Safran, primarily a manufacturer of aircraft parts, has made a move within France’s defence industry to acquire Preligens – a leading geospatial artificial intelligence (AI) start-up established in 2016.

Exclusive discussions have launched with both parties stipulating an enterprise valuation worth €220m ($236m). The Parisian company accrued $30m in 2023 sales alone, and employs 220 employees, including 140 engineers in research and development.

The transaction will be subject to the usual regulatory approvals, as well as the information and consultation of Preligens’ employee representatives. The deal is due to close in Q3 2024.

What does Preligens do?

Preligens provides AI-powered analytics of imagery, full-motion video and acoustic signals. Its complex algorithms and software analyse and automatically detect and identify objects of military interest, particularly through the use of commercial and government satellite images.

Critically, the start-up says it trains its algorithms using enormous amounts of data from multiple sensors with end-to-end security and traceability.

Nearly two months ago, Preligens revealed that its AI analytics extend to even analysing Synthetic Aperture Radar (SAR) satellite images. Its latest algorithms build on the company’s electro-optical satellite imagery, thus expanding the range of data sources Preligens can analyse.

How well do you really know your competitors?

Access the most comprehensive Company Profiles on the market, powered by GlobalData. Save hours of research. Gain competitive edge.

Company Profile – free sample

Thank you!

Your download email will arrive shortly

Not ready to buy yet? Download a free sample

We are confident about the unique quality of our Company Profiles. However, we want you to make the most beneficial decision for your business, so we offer a free sample that you can download by submitting the below form

By GlobalData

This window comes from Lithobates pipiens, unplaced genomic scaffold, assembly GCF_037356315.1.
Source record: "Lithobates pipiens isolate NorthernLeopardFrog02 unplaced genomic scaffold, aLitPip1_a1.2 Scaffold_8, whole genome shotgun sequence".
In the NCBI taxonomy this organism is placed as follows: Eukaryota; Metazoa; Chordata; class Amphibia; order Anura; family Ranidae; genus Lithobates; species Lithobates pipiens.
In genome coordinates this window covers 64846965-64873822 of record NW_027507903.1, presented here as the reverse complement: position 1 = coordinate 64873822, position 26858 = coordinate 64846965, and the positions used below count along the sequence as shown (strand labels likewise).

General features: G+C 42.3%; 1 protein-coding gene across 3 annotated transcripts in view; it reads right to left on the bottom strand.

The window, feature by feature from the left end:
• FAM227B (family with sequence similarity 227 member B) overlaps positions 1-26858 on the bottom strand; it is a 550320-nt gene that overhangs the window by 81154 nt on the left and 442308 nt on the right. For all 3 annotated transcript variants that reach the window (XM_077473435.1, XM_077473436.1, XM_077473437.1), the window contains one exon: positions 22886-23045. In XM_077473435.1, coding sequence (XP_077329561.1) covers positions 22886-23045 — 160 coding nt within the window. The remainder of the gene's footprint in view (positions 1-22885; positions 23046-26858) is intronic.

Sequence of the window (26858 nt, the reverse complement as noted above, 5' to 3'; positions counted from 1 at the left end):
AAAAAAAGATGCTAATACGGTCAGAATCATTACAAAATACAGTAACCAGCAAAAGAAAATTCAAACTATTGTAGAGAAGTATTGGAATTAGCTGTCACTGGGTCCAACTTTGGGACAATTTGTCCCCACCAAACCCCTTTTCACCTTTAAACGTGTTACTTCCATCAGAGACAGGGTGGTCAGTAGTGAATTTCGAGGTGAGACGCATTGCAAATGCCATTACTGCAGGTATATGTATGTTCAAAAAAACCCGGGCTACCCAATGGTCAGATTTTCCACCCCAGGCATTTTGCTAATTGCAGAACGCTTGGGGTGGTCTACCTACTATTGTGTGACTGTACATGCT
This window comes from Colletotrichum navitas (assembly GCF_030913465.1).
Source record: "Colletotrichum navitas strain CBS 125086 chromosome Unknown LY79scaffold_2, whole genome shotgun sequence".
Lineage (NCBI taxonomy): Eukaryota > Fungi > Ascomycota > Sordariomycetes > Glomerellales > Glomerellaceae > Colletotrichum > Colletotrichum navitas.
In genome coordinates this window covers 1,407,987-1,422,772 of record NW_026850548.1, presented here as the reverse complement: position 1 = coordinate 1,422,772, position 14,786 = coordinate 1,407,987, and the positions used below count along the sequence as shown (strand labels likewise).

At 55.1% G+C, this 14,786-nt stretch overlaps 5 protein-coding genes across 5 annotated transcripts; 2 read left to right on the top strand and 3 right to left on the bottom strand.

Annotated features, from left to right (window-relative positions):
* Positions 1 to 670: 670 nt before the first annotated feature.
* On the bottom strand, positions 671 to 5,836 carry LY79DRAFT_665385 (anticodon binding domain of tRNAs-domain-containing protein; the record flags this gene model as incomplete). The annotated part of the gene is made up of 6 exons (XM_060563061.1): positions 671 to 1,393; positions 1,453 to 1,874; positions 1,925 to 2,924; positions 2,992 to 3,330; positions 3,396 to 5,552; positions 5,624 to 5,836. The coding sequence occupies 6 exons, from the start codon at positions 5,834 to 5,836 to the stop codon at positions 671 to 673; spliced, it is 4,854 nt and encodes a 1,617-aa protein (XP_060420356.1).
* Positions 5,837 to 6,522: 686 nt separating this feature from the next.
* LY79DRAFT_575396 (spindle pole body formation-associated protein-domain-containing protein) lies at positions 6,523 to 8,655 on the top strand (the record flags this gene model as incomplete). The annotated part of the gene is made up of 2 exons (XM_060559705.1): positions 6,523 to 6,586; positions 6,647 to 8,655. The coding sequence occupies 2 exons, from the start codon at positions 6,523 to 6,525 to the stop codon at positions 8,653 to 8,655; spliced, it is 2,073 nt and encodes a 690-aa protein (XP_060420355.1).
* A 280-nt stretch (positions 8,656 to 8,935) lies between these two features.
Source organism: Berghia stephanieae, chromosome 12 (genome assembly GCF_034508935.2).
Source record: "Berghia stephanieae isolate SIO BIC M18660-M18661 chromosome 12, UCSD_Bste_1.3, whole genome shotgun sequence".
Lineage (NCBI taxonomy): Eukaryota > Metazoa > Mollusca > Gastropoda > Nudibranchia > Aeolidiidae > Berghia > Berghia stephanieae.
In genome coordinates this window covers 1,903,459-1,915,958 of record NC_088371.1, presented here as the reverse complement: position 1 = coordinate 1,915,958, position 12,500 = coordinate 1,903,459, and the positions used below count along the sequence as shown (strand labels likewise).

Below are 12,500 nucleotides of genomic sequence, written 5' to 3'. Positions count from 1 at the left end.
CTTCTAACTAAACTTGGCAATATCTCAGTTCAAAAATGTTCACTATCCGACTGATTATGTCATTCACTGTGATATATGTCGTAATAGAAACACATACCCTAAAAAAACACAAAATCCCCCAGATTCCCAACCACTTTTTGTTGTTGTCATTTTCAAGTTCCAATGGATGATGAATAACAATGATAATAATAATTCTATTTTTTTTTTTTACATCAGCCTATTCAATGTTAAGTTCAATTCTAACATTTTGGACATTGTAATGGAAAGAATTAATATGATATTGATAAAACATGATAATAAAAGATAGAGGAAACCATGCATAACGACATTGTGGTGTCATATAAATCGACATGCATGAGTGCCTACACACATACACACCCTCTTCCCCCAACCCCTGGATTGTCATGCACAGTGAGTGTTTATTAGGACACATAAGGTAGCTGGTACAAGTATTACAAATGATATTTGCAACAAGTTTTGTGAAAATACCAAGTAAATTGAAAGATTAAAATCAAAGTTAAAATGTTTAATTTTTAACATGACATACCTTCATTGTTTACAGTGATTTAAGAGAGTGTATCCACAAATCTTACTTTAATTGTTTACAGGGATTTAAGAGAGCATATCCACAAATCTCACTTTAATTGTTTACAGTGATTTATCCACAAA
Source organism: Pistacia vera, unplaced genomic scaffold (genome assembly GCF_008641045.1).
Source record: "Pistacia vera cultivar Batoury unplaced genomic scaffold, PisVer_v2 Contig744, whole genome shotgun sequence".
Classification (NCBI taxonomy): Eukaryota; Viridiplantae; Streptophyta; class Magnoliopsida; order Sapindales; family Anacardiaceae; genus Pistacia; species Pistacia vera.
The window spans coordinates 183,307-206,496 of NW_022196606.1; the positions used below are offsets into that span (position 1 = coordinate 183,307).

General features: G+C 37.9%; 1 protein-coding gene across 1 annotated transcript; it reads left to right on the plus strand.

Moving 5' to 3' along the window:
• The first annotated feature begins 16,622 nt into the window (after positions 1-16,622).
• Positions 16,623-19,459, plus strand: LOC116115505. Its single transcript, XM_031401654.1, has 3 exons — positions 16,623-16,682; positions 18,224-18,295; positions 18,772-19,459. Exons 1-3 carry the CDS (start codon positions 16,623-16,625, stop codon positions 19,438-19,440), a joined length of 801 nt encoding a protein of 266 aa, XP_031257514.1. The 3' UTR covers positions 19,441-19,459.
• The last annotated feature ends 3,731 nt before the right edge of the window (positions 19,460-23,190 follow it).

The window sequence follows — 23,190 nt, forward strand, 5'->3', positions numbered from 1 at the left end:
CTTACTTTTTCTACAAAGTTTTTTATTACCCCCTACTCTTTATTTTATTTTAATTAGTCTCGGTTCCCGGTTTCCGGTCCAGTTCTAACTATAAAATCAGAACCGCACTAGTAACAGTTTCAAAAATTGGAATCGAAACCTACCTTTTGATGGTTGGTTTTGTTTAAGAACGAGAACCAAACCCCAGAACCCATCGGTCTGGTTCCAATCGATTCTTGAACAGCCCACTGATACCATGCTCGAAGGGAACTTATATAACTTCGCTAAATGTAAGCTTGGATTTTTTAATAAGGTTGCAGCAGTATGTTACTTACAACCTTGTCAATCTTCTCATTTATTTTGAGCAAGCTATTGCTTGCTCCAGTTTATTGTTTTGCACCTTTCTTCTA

Visit our Privacy Policy for more information about our services, how we may use, process and share your personal data, including information of your rights in respect of your personal data and how you can unsubscribe from future marketing communications. Our services are intended for corporate subscribers and you warrant that the email address submitted is your corporate email address.
World satellite GPS motion aerial analysis element. HUD User Interface. Aircraft Planes detected by satellite camera. Credit: Shutterstock/3d-ganesha5.

For Safran, this deal represents an opportunity to add these diverse AI capabilities to its product offering and to accelerate its digital transformation roadmap, particularly its ‘Manufacturing 4.0’ programme that will leverage a range of technologies to augment its industrial estate.

Safran CEO Olivier Andriès gave some insight into the group’s future plans for the soon-to-be subsidiary.

“With multiple applications, it will represent a step-change for our defence and space technology businesses and will also allow us to deploy AI-enabled digital inspection methods to support our focus on flight safety and quality”.

AI in defence and aerospace

GlobalData forecasts, the total AI market, including platforms, services, and hardware, will be worth $908.7bn in 2030, having grown at a compound annual growth rate of 35.2% from $81.3bn in 2022.

According to the consultancy’s thematic scorecard ranking the top defence industry performers, Safran was already well-positioned in AI behind larger primes such as Airbus, BAE Systems and Boeing among others.

However, the new deal will augment the French group’s industrial capacity, rendering them a more formidable player in exploiting the rapidly emerging technology.